The lack of cohesive alternatives to vote for has stymied any electoral shift, which is why Direct Democracy Ireland’s first run out is so interesting. Take a closer look at the party and it may or may not be your cup of tea, but somewhat cleverly they’re pitching themselves as a “political service” with a focus on a direct democratic model such as is seen in Switzerland.

The Swiss model

The Swiss can call referendums by collecting enough signatures, something they recently did in calling and subsequently passing a referendum on controlling executive pay at public companies. DDI seems broadly to be about giving democratic power to the people and opening up government to more scrutiny and account. This chimes with the disillusioned masses who, even as they vote for Fine Gael or Fianna Fáil, really seem to feel that they’re voting for the least worst option.

There’s a whiff of half-baked populism to DDIs policies beyond this simple idea, perhaps the product of a young political movement that, to date, has been shaped by a few individuals with certain things grinding their gears or general ideas about what to do with the place. Point number five on their ten points of policy is to review a €1 billion payment into AIB’s pension fund, a worthy exercise but perhaps not a vision for a brave future. Point ten is to “review all sectors of the economy… and implement any and all necessary reforms determined by the review process.”

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In other words, “we know things are broken. We’d like to fix them by, err, supporting new businesses and such.”

People-driven policy

I think DDI can be forgiven for not having a fully rounded policy on everything and anything. The existing parties all share in a trough of millions in state spending designed to help them with detailed policy formulation, allocated based on their share of the last general election vote. DDI can’t be expected to re-invent the wheel overnight, but I think that if they stick to their core ideal of people-driven policy then it will be the folks who choose to join their party who will shape a rounded political platform over time.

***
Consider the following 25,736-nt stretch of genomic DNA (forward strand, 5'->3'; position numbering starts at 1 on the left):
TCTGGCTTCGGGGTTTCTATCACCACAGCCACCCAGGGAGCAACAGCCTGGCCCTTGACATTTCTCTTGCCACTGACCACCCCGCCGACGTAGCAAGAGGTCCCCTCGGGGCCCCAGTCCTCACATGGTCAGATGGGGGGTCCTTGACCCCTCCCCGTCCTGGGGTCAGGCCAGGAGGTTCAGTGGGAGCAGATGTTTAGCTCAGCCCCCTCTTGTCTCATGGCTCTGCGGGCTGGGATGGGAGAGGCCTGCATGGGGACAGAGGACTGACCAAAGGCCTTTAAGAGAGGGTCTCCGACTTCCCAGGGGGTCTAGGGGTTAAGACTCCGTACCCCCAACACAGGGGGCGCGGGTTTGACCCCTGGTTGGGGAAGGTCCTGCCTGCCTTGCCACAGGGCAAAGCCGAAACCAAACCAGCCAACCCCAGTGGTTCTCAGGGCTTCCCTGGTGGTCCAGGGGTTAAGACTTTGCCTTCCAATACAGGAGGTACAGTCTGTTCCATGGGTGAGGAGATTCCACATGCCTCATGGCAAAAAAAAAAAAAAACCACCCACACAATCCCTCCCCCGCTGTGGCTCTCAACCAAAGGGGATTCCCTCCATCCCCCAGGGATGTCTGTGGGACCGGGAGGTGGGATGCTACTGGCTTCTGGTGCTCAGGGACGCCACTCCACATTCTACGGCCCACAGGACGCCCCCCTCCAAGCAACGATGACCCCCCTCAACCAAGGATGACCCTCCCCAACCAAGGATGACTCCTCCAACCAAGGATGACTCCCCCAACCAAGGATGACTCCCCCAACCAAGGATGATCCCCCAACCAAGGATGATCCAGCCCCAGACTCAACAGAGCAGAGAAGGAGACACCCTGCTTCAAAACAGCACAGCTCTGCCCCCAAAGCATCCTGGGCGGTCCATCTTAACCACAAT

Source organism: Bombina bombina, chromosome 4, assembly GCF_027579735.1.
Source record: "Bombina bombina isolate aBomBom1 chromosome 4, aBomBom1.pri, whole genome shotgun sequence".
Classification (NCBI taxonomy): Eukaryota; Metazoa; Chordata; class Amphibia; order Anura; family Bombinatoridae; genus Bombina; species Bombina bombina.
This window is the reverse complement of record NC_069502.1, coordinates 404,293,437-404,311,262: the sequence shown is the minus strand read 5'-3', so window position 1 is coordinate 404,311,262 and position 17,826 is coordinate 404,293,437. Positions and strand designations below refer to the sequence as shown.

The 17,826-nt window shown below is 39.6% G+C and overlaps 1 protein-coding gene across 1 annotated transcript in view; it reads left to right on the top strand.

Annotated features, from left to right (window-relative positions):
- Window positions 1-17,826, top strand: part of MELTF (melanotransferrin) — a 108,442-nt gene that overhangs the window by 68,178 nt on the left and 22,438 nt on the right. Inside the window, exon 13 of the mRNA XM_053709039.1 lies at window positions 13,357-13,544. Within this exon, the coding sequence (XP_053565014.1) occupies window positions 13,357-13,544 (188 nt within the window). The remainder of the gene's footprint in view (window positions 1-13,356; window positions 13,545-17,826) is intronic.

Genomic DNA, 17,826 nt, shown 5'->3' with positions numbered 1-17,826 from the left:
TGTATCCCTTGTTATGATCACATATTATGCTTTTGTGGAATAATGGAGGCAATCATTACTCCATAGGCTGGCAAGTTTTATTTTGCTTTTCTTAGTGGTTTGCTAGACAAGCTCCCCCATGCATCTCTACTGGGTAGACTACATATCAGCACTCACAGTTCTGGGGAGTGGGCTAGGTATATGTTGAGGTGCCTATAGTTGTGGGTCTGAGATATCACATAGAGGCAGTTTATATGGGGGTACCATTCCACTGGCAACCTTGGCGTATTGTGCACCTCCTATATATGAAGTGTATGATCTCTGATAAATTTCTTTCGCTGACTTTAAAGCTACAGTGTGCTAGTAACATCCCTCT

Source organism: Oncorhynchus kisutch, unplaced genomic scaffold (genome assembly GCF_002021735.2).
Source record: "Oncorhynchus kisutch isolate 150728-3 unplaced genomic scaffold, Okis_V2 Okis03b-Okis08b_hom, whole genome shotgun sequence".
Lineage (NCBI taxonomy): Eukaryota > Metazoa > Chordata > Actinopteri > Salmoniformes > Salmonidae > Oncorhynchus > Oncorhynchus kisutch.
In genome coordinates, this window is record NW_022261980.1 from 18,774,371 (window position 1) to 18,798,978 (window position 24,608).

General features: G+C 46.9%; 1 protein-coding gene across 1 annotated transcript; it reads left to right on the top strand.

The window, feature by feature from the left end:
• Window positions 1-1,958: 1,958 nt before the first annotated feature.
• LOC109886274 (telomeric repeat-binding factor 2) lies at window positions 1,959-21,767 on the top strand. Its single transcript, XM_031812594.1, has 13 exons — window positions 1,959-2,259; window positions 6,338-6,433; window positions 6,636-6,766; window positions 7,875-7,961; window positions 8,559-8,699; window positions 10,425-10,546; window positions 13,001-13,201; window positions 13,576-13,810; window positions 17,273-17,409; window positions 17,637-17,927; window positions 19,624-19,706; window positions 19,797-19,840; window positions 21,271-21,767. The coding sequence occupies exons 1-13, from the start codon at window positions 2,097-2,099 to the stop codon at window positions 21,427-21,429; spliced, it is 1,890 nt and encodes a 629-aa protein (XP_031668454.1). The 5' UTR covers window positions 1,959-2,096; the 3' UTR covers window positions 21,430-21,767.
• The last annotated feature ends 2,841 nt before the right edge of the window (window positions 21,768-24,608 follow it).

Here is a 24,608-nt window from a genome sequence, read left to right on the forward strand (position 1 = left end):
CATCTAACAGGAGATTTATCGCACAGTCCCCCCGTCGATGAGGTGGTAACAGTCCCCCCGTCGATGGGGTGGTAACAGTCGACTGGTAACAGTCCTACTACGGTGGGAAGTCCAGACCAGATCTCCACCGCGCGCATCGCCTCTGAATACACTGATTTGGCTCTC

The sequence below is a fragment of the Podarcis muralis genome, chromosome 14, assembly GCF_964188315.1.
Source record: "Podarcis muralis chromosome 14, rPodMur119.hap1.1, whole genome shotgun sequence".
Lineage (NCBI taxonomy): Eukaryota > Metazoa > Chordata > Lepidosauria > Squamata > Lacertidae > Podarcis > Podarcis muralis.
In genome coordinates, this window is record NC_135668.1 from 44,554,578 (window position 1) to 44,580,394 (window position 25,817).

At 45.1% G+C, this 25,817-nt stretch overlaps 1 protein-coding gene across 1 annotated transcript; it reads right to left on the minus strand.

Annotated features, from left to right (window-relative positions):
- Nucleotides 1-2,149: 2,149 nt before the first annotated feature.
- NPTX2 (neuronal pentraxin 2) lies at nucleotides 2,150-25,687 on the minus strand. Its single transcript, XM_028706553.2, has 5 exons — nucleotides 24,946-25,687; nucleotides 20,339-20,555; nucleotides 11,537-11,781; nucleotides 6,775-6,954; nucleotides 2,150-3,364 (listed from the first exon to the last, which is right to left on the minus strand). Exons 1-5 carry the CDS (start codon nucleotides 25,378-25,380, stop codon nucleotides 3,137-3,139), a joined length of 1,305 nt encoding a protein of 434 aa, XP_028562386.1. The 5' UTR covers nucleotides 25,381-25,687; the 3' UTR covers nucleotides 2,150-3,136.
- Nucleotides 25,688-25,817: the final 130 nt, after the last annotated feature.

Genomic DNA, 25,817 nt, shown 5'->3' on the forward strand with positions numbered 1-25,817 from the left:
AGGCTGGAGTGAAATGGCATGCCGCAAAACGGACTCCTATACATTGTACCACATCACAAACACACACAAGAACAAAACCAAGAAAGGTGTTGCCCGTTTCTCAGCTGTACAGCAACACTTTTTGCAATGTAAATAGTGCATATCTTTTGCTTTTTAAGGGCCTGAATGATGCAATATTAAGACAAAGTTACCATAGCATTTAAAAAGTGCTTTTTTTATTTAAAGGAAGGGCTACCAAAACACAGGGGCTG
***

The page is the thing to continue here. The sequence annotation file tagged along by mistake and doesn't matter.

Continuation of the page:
What DDI offers is the first seemingly serious attempt at a new political party to cater for the desire of Irish people for a real change in how the country works. They offer that through the simple concept of a more direct democratic model, but in a practical sense they also offer it by being the first people to get organised and go do the hard slog of a ground game and win some votes. Everybody else has, to date, been talking the talk about starting something new. DDI have gone and walked the walk around the estates and streets of East Meath.

If you’re serious about wanting change in Ireland, you could do worse than seriously consider getting involved with them. If they’re not your cup of tea, find something closer to your worldview. Irish voters, through the constituents of Meath East, have proven that they will vote for an alternative if it’s presented.

Aaron McKenna is a businessman and a columnist for TheJournal.ie. He is also involved in activism in his local area. You can find out more about him at aaronmckenna.com or follow him on Twitter @aaronmckenna. To read more columns by Aaron click here.